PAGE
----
An ambitious, challenging piece of work that people will be dissecting for years. Don’t miss it.
Francis Ford Coppola's film "Apocalypse Now" was inspired by Heart of Darkness, a novel by Joseph Conrad about a European named Kurtz who penetrated to the farthest reaches of the Congo and established himself like a god. A boat sets out to find him, and on the journey the narrator gradually loses confidence in orderly civilization; he is oppressed by the great weight of the jungle all around him, a pitiless Darwinian testing ground in which each living thing tries every day not to be eaten.
What is found at the end of the journey is not Kurtz so much as what Kurtz found: that all of our days and ways are a fragile structure perched uneasily atop the hungry jaws of nature that will thoughtlessly devour us. A happy life is a daily reprieve from this knowledge.
A week ago I was in Calcutta, where I saw mile upon square mile of squatter camps in which hundreds of thousands live generation after generation in leaky huts of plastic, cardboard and scrap metal, in poverty so absolute it is impossible to see any hope of escape. I do not mean to equate the misery of those hopeless people with a movie; that would be indecent. But I was deeply shaken by what I saw, and realized how precious and precarious is a happy life. And in such a mood I watched "Apocalypse Now" and came to the scene where Col. Kurtz (Marlon Brando) tells Capt. Willard (Martin Sheen) about "the horror."
Kurtz is a decorated hero, one of the best soldiers in the Army, who has created a jungle sanctuary upriver inside enemy territory, and rules Montagnard tribesmen as his private army. He tells Willard about a day when his Special Forces men inoculated the children of a village against polio: "This old man came running after us and he was crying, he couldn't see. We went back there, and they had come and hacked off every inoculated arm. There they were in a pile, a pile of little arms. . . ."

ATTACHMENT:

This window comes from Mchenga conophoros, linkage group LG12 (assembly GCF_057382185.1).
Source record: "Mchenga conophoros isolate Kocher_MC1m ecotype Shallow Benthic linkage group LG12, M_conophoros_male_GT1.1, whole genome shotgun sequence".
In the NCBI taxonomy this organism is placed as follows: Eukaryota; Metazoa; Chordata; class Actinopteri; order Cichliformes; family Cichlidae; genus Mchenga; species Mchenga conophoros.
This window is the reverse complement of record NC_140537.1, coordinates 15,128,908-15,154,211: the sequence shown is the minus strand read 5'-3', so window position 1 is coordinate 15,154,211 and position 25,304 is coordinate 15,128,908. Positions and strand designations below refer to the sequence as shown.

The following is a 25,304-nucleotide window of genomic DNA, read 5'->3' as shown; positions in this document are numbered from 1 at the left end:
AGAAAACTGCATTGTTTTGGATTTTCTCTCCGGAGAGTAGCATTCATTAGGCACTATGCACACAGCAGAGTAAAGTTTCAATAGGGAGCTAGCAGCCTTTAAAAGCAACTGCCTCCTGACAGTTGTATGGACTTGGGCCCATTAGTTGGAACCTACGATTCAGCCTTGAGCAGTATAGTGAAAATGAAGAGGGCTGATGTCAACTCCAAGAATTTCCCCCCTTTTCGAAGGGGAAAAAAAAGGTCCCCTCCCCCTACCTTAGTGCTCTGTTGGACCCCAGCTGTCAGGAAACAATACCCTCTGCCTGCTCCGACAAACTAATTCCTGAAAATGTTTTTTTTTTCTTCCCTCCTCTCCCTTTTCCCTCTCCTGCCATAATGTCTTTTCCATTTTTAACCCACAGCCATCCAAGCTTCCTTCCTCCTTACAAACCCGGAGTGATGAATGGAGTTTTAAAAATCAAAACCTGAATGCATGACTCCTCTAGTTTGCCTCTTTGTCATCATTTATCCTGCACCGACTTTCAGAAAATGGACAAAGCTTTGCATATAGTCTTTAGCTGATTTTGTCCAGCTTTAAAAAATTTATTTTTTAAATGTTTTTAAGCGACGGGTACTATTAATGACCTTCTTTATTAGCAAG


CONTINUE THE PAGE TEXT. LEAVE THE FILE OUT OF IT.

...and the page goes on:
What Kurtz learned is that the Viet Cong were willing to go to greater lengths to win: "Then I realized they were stronger than we. They have the strength, the strength to do that. If I had 10 divisions of those men, then our troubles here would be over very quickly. You have to have men who are moral and at the same time who are able to utilize their primordial instincts to kill without feeling, without passion, without judgment." This is the "horror" that Kurtz has found, and it threatens to envelop Willard, too.
The whole movie is a journey toward Willard's understanding of how Kurtz, one of the Army's best soldiers, penetrated the reality of war to such a depth that he could not look any longer without madness and despair.
The film has one of the most haunting endings in cinema, a poetic evocation of what Kurtz has discovered, and what we hope not to discover for ourselves. The river journey creates enormous anticipation about Kurtz, and Brando fulfills it. When the film was released in 1979, his casting was criticized and his enormous paycheck of $1 million was much discussed, but it's clear he was the correct choice, not only because of his stature as an icon, but because of his voice, which enters the film from darkness or half-light, repeating the words of T.S. Eliot's despairing "The Hollow Men." That voice sets the final tone of the film.
Another crucial element in the ending is the photojournalist (Dennis Hopper) who has somehow found Kurtz's camp and stayed there, stoned, as a witness. He blathers to Willard that Kurtz is "a poet-warrior in the classic sense" and "we're all his children." In the photographer's spaced-out ravings we hear disconnected snatches of the poetry he must have heard Kurtz reciting: If you can keep your head when all about you . . . I should have been a pair of ragged claws, scuttling across the floor of a silent sea. . . ." The photographer is the guide, the clown, the fool, providing the balance between Willard and Kurtz.